Chilean protein exporter Agrosuper has been doing business in the Puerto Rico food industry since 2006, when it began providing cuts of meat to a local distributor. Since then, company sales have multiplied five-fold, selling nearly 17 million pounds of protein products this year.
In a meeting with members of the media, Agrosuper executives said some of the products offered in this market, mainly to the retail sector, are chicken, pork, turkey, breaded forms, and salmon. Today, 95 percent of Agrosuper’s sales come from that sector, as the company has presence in most local supermarket shelves.
“Our entry to Puerto Rico was possible thanks to a great distributor who believed in our product. The results are unquestionably great,” said Juan Ignacio Silva, sales director of Agrosuper for the U.S. and Caribbean region, referring to the company’s partnership with distributor Northwestern Selecta.
On a monthly basis, Agrosuper averages sales of about 1.4 million pounds of products — spearheaded by chicken breast cuts — and the growth of its brand has generated more than 100 jobs at Northwestern Selecta, a company that employs about 500 people.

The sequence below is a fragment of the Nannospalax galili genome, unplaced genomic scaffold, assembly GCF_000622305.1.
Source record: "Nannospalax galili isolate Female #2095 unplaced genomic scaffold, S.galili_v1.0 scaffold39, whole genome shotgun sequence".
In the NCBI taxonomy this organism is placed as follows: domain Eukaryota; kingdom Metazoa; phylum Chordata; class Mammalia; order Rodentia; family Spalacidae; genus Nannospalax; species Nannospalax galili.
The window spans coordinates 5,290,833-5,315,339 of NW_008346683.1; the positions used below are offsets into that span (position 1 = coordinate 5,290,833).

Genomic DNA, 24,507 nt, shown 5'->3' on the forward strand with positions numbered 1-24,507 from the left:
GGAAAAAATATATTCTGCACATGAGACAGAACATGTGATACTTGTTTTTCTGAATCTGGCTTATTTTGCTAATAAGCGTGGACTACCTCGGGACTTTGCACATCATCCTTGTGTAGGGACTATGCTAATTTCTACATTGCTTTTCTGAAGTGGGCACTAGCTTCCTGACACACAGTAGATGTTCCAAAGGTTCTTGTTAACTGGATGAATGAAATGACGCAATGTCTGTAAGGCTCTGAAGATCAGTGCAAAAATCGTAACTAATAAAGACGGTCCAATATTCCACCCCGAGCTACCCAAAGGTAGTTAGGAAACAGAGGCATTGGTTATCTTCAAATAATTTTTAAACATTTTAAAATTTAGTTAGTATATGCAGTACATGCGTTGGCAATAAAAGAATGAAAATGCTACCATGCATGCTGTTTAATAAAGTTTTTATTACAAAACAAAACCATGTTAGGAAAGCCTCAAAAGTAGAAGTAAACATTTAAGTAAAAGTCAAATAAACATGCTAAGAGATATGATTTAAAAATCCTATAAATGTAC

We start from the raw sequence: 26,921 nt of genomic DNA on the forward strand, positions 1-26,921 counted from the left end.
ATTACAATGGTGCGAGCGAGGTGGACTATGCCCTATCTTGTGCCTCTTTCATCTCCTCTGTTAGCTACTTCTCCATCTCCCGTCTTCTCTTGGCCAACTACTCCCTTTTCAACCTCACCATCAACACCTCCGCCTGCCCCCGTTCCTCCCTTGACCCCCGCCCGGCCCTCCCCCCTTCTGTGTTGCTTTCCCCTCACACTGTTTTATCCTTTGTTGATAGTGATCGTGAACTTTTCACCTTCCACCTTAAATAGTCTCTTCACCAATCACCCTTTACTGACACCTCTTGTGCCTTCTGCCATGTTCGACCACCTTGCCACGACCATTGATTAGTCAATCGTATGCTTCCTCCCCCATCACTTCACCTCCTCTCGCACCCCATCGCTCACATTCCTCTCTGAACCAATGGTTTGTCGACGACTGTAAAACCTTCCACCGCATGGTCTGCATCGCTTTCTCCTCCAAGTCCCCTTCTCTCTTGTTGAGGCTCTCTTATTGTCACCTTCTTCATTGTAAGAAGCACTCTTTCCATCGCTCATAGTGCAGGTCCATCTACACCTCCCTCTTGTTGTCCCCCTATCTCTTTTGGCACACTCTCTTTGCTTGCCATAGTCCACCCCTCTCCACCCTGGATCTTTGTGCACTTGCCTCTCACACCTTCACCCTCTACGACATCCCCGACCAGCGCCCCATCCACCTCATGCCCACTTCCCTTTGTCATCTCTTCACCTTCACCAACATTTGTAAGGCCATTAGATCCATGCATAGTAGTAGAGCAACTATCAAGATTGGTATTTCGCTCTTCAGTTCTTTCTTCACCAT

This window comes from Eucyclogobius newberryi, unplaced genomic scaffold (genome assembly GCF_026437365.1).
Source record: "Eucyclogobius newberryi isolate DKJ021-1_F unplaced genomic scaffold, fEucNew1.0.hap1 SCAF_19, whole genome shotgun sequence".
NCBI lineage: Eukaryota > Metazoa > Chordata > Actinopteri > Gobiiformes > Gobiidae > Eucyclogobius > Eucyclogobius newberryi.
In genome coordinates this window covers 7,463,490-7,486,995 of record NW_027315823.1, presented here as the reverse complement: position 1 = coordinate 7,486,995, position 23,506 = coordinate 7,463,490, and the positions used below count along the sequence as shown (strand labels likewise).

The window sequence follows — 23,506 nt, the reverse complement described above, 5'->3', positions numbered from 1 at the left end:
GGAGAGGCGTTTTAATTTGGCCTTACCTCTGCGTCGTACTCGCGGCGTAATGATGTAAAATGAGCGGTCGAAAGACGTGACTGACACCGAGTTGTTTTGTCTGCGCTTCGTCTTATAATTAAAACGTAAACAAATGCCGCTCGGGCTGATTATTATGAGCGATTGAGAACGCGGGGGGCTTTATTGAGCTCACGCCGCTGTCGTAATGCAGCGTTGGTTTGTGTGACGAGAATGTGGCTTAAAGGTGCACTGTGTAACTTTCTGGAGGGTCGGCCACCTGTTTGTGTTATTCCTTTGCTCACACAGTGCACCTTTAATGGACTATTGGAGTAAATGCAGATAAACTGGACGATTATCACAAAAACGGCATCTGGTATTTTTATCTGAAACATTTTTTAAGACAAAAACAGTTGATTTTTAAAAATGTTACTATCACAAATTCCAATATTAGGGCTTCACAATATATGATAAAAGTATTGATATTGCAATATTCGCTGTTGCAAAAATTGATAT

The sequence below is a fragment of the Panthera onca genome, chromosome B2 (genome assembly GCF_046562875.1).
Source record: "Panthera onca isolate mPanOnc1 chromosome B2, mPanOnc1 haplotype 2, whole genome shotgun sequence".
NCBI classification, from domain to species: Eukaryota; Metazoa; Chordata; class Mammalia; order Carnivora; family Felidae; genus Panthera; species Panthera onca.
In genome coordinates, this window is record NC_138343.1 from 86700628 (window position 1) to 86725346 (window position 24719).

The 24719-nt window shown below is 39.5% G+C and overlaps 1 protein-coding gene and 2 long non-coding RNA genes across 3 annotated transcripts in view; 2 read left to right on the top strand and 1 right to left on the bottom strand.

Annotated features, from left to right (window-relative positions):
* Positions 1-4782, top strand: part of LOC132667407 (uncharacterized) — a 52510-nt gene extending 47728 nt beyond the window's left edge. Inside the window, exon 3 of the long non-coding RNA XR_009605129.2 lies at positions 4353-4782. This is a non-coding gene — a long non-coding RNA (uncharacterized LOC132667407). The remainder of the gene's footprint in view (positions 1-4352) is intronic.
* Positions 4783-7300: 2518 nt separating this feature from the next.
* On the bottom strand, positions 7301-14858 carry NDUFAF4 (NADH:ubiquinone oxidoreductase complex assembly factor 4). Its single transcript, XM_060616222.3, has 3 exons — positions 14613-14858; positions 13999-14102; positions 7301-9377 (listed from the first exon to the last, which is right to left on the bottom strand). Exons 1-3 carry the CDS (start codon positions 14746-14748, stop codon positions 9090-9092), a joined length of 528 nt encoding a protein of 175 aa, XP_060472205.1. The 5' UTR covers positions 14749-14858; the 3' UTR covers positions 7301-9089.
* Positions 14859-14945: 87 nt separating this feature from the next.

Agrosuper’s sales have been fueled by the fact that 9 out of 10 Puerto Rican shoppers include chicken on their grocery list, executives said.
During the interview, company officials said Agrosuper’s products have been well-received in spite of the difficult economic situation, as they offer consumers a high quality frozen product, “facilitating big quantity purchases and easier handling of the meat, without sacrificing taste or freshness.”
“We supervise our product through all its stages: breeding, manufacturing, distributing and merchandising. This enables a highly sanitary handling process, ensuring, at the same time, the performance of our production centers,” said Sébastien Leroux, Agrosuper’s international head of marketing and exports.
Looking to maintain its growth curve, Agrosuper plans to introduce new products to the market next year, such as turkey, chicken rings, fun-shaped nuggets, and new cuts of chicken.
In addition, the company plans to boosts its local marketing investments, focusing on Puerto Rico’s mother figure, which they said “knows best.”
“More than in any other place, in Puerto Rico mothers are wise and possess an acute sixth sense when dealing with their children. We want to recognize the value they bring to each family,” said Leroux.
The “Nadie sabe más que mami” (“Nobody knows more than mom”) campaign will cover points-of-sale and, eventually, the media.